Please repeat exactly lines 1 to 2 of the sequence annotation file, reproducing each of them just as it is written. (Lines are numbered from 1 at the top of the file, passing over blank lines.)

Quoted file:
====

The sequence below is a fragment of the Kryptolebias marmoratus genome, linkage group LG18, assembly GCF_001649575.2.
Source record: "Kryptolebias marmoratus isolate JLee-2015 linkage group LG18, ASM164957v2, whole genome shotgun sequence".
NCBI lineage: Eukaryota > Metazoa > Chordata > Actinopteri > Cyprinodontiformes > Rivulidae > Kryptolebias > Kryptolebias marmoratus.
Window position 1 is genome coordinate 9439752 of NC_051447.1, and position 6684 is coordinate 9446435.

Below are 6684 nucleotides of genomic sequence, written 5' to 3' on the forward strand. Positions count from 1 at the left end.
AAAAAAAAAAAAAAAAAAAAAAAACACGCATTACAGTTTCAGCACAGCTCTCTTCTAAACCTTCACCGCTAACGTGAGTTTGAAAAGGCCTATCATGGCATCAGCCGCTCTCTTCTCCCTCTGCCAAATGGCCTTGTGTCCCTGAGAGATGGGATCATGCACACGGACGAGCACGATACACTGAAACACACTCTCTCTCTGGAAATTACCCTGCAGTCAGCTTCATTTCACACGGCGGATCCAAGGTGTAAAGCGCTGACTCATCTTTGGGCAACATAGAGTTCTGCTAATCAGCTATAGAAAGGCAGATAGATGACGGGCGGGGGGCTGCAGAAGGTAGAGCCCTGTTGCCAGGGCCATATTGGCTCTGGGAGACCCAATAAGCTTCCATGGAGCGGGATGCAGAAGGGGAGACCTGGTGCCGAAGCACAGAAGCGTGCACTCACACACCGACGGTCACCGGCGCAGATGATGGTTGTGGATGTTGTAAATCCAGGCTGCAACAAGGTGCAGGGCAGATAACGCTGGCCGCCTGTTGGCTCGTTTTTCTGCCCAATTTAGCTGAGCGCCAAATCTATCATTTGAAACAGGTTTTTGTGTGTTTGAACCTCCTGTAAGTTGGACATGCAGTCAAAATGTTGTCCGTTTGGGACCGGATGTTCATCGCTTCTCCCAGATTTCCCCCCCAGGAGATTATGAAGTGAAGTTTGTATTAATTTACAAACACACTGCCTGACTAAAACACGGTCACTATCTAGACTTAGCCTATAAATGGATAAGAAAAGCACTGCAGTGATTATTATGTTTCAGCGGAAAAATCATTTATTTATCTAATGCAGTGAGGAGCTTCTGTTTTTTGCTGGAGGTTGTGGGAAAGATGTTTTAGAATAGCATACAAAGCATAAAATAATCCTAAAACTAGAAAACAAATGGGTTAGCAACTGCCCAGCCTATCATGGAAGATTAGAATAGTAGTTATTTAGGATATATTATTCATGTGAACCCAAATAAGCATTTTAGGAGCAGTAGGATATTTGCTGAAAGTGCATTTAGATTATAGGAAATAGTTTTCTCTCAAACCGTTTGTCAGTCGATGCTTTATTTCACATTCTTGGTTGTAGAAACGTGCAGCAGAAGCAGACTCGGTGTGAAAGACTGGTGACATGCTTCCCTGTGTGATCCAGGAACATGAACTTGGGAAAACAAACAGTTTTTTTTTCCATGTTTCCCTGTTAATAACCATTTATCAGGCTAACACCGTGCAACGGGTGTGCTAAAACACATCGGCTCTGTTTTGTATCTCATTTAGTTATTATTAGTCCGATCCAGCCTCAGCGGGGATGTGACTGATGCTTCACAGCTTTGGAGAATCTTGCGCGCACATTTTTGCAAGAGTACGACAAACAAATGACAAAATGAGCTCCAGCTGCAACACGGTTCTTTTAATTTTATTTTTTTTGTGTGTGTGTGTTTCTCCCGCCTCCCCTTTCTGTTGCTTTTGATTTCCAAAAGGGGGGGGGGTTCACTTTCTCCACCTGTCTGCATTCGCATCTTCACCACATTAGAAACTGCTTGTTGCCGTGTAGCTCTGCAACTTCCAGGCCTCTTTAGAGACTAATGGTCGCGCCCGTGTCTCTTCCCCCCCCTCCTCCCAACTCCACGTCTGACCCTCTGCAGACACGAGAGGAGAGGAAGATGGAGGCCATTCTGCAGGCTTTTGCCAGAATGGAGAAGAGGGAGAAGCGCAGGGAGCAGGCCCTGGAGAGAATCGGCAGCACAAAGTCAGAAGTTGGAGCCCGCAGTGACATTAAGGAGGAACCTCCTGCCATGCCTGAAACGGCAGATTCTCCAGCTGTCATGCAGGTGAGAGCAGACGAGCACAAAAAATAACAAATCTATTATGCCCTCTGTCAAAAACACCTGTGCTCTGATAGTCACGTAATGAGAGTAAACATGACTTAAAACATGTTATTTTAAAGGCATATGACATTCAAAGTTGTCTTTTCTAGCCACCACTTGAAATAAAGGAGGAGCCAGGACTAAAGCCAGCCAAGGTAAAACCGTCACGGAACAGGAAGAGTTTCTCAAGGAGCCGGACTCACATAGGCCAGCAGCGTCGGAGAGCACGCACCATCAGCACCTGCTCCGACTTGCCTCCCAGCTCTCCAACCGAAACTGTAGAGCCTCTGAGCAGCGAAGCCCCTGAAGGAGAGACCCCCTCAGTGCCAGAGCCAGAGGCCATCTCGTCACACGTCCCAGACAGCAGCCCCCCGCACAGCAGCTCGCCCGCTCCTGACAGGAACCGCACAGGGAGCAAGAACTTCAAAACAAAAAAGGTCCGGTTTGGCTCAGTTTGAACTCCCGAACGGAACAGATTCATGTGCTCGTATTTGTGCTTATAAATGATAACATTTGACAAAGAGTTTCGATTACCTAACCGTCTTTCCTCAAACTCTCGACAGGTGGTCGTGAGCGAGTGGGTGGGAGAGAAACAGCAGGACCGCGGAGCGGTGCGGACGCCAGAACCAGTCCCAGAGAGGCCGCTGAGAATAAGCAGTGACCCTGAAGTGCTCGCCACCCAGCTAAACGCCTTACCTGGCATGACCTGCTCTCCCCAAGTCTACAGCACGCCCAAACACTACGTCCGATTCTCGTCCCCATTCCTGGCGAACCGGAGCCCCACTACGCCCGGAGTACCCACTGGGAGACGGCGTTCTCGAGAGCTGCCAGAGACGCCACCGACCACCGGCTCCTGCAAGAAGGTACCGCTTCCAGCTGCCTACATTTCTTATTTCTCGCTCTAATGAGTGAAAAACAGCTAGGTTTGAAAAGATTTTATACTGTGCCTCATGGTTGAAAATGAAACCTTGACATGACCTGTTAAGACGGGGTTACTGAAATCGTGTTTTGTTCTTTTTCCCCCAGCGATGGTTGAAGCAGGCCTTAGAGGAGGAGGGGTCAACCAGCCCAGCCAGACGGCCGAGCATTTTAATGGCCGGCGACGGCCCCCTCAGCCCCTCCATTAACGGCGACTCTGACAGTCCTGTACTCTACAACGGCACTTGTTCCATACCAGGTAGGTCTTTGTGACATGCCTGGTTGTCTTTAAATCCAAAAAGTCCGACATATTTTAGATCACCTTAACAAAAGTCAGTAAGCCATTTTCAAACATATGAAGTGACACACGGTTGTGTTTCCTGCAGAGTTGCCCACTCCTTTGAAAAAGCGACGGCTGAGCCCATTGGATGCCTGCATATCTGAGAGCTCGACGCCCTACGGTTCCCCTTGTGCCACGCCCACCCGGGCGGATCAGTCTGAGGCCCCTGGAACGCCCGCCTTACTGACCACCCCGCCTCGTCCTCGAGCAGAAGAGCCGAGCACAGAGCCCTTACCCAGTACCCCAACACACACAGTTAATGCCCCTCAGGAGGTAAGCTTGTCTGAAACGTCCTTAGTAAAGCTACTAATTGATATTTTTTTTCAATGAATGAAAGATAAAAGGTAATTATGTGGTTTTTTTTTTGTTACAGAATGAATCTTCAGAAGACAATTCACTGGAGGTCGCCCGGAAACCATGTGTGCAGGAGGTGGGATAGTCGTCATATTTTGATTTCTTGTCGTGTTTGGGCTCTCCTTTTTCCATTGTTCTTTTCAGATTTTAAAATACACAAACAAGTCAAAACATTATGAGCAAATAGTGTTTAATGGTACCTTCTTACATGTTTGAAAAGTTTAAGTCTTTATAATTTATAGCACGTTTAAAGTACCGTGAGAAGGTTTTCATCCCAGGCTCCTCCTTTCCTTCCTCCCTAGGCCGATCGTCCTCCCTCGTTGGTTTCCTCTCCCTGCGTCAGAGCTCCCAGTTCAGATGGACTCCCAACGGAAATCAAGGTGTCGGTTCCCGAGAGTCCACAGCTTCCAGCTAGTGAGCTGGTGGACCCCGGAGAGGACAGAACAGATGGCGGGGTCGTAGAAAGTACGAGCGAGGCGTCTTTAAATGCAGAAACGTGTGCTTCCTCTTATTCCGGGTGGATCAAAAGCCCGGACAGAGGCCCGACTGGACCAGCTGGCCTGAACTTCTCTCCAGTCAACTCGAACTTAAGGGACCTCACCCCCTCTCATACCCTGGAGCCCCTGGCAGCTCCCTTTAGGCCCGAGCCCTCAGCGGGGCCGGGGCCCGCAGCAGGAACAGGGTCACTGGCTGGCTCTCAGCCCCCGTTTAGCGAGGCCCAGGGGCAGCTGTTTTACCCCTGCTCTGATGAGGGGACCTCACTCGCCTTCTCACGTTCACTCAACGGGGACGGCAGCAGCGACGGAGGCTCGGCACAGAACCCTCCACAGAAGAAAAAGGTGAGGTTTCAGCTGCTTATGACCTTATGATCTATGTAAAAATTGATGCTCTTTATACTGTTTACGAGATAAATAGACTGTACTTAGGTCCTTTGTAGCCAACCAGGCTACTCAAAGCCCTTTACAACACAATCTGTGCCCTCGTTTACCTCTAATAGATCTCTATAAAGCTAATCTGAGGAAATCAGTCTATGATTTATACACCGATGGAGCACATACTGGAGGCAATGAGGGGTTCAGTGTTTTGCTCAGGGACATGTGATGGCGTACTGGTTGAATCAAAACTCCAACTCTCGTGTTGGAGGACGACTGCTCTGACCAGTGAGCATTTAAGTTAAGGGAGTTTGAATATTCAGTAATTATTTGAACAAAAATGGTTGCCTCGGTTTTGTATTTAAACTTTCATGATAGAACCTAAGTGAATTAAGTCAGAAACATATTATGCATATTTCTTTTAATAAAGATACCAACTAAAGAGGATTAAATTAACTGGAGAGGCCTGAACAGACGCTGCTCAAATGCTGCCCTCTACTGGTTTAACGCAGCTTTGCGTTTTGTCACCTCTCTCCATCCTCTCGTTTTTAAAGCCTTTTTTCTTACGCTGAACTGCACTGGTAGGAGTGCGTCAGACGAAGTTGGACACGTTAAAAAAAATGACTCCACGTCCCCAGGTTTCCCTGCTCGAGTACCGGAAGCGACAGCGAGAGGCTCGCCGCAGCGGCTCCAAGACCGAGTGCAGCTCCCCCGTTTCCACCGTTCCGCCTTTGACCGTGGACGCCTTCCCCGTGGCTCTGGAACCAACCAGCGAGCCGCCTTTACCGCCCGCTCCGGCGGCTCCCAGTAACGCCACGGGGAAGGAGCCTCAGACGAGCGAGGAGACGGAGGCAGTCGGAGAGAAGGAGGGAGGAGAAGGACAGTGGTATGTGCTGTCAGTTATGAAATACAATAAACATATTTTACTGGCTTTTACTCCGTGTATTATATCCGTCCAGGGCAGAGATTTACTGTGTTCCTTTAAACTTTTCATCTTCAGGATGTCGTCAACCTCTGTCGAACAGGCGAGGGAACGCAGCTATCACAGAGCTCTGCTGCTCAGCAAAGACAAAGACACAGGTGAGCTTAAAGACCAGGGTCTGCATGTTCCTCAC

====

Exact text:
The sequence below is a fragment of the Kryptolebias marmoratus genome, linkage group LG18, assembly GCF_001649575.2.
Source record: "Kryptolebias marmoratus isolate JLee-2015 linkage group LG18, ASM164957v2, whole genome shotgun sequence".